Rick-Tone
    Handwired All-Tube Guitar Amplifiers by Rick Campbell
   
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INFORMATION FOR DIY AMP BUILDERS

High Voltage Warning!
CAUTION: This web site contains information about high voltage electronic circuits intended for qualified service technicians. High voltage electricity can be dangerous or even lethal if appropriate safety precautions are not observed. Circuits may still contain dangerous high voltage electricity even when unplugged and switched off. If you don't know what you're doing, don't attempt to build, repair, modify, or otherwise work on such circuits yourself. Any use of the information on this web site is AT YOUR OWN RISK. The author(s) of this web site disclaim any and all liability for consequences of your use of this information.

General DIY Info

Some of the features that are important to the sound and character of many Rick-Tone amps also makes them very appealing to do-it-yourself amp builders and electronic hobbyists:

  • Minimal number of active stages between guitar and speaker.
  • Use of readily available tubes and other parts.
  • Overdriven tube sounds at low-Wattage 'neighbor friendly' volume levels (most models).
  • Overall simplicity of the circuit designs.

The following information was originally intended to assist repair technicians in maintaining Rick-Tone amps, but you may also find it useful if you are building your own amplifier.

DIY Policy

I don't have any objections to individuals building their own amplifiers based on Rick-Tone circuits. In fact, all of my amp circuits were inspired, in one way or another, by the circuits of other amplifiers that already existed before I even knew what a vacuum tube was. There is very little original in the world of tube amplification[1], no matter what some boutique tube amp builders would like you to believe. So, please feel free to build your own amp, or even many amps, derived from the circuits on this web site. Even sell them commercially if you wish. I don't have a problem with that.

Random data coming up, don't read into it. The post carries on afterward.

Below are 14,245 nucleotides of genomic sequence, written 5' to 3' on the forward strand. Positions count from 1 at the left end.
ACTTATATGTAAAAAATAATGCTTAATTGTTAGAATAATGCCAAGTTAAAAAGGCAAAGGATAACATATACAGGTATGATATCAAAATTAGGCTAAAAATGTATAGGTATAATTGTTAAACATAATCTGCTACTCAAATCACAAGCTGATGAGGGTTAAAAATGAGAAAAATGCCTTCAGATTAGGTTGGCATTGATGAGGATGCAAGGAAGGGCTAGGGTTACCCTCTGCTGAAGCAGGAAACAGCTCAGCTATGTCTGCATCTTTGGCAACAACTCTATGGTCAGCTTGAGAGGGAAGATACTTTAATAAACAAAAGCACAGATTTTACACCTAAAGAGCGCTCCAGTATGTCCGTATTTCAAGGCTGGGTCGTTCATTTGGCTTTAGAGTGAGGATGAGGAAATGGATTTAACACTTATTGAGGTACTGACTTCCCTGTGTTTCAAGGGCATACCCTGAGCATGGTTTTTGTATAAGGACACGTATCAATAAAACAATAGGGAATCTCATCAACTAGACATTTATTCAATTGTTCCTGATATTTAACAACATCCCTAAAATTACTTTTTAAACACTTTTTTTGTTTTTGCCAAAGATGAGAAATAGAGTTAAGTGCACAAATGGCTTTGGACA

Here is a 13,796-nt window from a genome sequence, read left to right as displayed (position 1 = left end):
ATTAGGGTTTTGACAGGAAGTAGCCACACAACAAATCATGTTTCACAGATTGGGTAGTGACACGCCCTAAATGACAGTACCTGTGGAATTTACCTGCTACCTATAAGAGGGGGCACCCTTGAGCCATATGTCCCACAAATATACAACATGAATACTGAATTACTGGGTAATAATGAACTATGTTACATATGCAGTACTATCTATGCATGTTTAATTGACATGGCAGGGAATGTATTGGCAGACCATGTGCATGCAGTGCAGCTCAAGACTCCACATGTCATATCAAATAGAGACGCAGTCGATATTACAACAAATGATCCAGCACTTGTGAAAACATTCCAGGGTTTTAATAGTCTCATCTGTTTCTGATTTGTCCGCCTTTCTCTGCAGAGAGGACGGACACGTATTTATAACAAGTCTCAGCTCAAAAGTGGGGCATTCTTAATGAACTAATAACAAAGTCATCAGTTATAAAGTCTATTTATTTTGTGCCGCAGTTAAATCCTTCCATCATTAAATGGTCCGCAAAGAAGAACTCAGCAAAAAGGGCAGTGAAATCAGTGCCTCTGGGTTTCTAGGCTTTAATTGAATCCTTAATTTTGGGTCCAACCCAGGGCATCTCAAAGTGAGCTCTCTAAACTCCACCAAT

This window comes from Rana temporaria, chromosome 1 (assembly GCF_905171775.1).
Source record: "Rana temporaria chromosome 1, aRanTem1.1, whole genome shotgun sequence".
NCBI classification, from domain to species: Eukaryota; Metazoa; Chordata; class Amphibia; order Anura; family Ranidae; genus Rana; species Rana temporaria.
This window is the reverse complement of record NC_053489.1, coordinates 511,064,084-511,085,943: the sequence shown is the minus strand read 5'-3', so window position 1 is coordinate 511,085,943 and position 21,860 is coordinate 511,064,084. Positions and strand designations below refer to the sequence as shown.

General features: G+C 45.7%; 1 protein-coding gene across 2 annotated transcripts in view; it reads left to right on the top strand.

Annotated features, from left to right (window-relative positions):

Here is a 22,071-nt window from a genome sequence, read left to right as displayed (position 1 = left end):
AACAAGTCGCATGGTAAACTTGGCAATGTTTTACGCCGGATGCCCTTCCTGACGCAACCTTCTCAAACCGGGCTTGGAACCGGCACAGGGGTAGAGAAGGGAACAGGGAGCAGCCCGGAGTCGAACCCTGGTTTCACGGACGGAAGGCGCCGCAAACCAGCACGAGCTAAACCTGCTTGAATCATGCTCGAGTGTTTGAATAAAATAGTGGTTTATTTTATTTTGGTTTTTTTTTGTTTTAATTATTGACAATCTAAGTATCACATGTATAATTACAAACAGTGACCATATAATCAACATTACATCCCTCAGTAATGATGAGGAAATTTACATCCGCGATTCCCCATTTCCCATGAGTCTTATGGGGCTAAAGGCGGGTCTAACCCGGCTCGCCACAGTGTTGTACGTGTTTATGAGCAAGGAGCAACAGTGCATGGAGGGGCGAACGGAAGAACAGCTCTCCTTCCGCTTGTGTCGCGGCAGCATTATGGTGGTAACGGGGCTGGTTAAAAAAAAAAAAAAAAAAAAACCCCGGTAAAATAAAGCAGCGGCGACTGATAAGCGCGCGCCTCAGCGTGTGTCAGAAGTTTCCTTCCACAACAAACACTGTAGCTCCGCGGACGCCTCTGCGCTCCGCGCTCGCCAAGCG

However...

The one thing I do have a problem with is when someone uses my name or the Rick-Tone trademark without my permission. So go ahead and build all the amps you want, but please don't call your amp a Rick-Tone and please don't use my name or the Rick-Tone name or logo to describe, advertise, sell, promote, or otherwise refer to your amp. If you have questions about this policy, please e-mail me.


[1] Of course there's always room for innovation and creativity in any technology, even a very mature technology like vacuum tube amplifiers. Nevertheless, the vast majority of newly manufactured tube amps don't stretch beyond what was already established practice by the middle of the 20th century. My amps are certainly no exception.


 
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Annoying But Necessary Legal Stuff: All site design, drawings, photographs, graphics, and written material Copyright © 1984-2014 by Rick Campbell except where otherwise stated herein. All rights reserved worldwide. Unauthorized reproduction or distribution of material from this publication is a violation of U.S. and international copyright and other applicable laws. Any use of the information contained herein is entirely at the user's own risk. The author(s) of this web site explicitly disclaim any liability for consequences of your use of the information contained herein. "Rick-Tone" is a trademark, and may not be used elsewhere without express consent. Availability, pricing, and other details of any products or services that may be described herein are subject to change without notice.